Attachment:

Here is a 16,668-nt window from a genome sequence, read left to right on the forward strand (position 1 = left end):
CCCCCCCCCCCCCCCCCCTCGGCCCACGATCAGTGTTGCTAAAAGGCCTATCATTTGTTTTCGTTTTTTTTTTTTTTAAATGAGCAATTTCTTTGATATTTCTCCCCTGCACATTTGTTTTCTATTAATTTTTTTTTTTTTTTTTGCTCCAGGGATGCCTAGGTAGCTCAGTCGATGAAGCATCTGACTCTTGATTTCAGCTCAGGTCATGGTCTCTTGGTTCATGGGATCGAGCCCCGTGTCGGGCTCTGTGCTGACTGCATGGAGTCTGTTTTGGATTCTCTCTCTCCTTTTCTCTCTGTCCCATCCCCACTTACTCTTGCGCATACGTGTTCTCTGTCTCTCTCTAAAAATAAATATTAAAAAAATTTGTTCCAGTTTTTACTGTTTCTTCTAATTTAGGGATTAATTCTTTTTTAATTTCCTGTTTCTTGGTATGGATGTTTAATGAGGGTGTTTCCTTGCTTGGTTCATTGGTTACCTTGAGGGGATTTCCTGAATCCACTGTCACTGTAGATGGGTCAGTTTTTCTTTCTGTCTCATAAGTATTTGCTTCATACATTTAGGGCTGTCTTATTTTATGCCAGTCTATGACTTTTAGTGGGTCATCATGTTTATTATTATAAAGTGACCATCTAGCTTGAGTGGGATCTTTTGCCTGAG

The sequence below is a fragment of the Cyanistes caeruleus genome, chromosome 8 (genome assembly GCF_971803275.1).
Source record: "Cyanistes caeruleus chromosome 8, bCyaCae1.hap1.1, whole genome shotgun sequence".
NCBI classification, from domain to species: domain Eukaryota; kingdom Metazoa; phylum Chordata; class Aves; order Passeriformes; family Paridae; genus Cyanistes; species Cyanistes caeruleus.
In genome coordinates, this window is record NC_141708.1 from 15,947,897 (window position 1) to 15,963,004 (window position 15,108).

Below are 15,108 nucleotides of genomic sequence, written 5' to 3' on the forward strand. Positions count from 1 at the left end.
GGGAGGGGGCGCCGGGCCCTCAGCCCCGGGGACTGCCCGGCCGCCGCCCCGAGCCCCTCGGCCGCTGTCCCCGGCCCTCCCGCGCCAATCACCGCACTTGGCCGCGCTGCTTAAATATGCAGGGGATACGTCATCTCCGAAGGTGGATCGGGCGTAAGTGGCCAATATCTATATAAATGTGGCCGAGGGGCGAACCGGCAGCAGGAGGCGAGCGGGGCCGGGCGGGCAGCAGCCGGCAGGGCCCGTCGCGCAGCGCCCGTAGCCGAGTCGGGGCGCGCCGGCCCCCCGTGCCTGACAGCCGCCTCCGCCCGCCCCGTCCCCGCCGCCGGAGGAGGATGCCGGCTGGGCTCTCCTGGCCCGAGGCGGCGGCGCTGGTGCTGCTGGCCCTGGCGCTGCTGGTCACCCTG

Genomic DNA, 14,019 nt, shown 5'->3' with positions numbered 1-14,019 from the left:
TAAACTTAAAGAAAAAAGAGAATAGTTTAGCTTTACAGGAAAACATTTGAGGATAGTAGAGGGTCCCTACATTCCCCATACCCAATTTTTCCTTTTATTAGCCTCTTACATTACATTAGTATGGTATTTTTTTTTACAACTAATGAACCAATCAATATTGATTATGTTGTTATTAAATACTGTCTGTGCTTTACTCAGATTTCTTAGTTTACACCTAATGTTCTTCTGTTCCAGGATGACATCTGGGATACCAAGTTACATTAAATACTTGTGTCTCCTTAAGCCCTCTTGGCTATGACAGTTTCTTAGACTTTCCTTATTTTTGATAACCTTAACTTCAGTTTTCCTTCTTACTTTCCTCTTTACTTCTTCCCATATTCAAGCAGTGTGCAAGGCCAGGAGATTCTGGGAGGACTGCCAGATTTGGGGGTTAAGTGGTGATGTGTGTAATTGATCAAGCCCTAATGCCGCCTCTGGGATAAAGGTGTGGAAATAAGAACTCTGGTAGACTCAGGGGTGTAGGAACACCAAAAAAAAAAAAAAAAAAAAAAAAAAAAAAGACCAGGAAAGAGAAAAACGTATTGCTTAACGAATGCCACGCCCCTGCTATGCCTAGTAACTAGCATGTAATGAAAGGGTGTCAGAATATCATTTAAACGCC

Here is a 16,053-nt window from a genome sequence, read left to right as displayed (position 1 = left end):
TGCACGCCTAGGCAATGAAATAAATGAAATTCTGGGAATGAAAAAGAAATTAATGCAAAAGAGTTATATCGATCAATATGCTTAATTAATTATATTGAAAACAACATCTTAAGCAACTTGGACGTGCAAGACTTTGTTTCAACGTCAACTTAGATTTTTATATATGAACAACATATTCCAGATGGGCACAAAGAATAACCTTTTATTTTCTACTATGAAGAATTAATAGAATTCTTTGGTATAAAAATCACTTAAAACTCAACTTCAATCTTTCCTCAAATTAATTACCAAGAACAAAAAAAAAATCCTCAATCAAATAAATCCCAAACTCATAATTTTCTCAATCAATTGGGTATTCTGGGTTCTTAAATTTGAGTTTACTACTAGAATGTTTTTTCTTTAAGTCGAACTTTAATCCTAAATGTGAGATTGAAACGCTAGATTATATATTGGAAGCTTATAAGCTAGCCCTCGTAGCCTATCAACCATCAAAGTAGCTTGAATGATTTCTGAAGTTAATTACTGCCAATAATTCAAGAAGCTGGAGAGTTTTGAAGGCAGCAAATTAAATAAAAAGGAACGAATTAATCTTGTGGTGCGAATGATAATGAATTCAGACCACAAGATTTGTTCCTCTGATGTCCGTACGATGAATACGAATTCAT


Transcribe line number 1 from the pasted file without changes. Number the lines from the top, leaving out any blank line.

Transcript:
Here is a 16,668-nt window from a genome sequence, read left to right on the forward strand (position 1 = left end):